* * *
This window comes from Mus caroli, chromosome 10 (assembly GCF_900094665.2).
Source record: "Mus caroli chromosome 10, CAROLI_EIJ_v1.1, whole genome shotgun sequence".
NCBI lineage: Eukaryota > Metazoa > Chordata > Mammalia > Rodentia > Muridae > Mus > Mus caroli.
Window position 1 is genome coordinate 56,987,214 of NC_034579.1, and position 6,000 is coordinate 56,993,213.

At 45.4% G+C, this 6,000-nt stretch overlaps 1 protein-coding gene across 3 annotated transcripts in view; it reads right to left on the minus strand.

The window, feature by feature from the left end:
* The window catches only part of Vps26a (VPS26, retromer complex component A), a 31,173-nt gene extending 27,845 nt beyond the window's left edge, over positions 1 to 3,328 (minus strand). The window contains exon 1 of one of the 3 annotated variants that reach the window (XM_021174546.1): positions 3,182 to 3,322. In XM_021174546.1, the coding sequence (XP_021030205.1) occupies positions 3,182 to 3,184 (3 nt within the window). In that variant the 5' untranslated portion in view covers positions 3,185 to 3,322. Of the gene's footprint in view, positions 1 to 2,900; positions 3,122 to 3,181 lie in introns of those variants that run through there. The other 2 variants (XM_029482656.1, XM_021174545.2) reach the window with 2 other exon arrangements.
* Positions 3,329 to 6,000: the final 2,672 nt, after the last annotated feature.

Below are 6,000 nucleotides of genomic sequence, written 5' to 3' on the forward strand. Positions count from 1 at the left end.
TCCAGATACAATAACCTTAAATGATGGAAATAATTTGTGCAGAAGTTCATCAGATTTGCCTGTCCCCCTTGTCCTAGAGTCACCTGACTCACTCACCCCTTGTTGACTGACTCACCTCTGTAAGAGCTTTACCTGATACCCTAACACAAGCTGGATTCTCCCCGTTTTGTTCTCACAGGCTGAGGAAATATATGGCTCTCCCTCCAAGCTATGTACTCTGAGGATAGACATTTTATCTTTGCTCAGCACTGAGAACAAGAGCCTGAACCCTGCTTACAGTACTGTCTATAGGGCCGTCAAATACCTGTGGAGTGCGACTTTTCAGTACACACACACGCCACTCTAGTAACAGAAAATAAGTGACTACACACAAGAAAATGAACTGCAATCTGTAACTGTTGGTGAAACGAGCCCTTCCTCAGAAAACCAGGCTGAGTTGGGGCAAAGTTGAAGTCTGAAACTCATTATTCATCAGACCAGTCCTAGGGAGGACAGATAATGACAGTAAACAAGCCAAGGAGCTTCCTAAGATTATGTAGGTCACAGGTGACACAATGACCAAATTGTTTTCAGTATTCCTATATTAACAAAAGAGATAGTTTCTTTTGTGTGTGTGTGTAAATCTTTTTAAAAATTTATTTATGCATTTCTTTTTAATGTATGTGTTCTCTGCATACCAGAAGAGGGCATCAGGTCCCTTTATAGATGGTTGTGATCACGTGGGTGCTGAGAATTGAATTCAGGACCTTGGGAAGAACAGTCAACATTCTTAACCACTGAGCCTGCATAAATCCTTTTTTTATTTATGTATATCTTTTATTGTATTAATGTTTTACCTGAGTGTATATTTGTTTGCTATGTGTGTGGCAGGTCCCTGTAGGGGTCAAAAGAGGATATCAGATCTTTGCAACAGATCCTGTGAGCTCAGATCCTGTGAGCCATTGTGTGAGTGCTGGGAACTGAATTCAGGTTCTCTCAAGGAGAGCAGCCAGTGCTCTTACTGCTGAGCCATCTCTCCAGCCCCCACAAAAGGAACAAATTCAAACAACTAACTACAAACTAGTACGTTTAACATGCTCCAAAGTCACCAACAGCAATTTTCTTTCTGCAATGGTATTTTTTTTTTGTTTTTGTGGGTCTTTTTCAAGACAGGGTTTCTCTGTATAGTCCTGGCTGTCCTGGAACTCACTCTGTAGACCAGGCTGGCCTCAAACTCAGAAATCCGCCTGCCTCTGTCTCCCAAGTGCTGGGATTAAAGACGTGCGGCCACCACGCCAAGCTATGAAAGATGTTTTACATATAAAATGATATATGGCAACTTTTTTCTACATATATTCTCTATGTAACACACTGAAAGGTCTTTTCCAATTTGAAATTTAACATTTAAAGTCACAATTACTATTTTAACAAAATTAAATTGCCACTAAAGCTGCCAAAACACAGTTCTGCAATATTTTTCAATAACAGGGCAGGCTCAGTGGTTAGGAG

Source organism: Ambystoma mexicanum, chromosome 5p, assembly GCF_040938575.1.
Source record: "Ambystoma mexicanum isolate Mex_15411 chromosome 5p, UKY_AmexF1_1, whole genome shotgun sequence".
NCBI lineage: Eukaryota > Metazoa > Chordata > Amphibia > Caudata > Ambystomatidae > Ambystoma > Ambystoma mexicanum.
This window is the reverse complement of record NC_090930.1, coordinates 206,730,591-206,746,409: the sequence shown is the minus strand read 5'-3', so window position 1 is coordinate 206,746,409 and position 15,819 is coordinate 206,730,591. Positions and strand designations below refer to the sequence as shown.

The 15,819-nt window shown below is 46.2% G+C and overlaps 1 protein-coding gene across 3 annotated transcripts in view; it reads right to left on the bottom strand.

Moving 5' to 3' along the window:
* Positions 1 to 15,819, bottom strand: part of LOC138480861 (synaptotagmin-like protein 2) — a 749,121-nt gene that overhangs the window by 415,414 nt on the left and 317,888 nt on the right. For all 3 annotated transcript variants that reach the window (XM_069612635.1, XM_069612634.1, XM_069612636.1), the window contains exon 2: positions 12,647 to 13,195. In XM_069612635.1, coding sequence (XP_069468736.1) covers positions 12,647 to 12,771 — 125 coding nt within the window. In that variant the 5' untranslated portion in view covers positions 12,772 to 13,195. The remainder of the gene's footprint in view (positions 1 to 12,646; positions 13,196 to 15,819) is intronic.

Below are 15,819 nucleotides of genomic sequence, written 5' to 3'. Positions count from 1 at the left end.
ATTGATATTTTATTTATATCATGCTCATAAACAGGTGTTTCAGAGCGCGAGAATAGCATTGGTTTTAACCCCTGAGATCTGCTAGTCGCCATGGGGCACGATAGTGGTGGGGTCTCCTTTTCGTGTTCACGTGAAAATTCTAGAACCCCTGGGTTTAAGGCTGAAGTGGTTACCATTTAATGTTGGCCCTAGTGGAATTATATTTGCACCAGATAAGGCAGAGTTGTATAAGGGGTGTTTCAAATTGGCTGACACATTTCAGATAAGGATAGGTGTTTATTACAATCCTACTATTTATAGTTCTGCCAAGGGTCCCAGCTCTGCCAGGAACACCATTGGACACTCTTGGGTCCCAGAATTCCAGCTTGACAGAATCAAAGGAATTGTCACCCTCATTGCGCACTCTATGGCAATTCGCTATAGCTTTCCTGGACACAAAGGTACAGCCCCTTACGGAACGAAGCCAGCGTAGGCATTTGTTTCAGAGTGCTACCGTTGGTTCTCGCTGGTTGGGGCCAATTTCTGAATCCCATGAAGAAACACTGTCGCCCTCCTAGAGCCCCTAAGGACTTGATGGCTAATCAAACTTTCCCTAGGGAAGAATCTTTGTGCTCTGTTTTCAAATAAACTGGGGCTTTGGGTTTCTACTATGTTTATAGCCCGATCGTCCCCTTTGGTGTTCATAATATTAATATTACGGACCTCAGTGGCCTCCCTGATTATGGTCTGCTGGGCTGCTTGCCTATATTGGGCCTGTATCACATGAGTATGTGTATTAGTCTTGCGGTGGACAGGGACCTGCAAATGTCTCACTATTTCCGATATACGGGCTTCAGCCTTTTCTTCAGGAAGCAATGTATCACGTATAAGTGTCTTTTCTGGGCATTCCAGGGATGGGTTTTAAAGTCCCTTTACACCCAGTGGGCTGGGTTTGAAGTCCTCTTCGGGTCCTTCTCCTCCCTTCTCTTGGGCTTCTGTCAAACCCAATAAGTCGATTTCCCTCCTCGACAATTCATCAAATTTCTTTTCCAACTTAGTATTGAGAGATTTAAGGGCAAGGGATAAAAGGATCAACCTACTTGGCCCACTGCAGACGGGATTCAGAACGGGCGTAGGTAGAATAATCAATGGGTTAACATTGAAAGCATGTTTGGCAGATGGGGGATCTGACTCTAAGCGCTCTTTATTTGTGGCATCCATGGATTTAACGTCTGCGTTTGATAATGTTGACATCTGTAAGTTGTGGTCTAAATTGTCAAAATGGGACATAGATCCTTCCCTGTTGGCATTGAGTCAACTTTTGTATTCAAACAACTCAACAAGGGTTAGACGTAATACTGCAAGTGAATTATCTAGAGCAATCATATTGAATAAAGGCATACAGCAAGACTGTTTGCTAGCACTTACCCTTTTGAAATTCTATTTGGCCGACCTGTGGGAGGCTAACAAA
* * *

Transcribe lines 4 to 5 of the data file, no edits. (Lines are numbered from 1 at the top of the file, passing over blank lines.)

Window position 1 is genome coordinate 56,987,214 of NC_034579.1, and position 6,000 is coordinate 56,993,213.

At 45.4% G+C, this 6,000-nt stretch overlaps 1 protein-coding gene across 3 annotated transcripts in view; it reads right to left on the minus strand.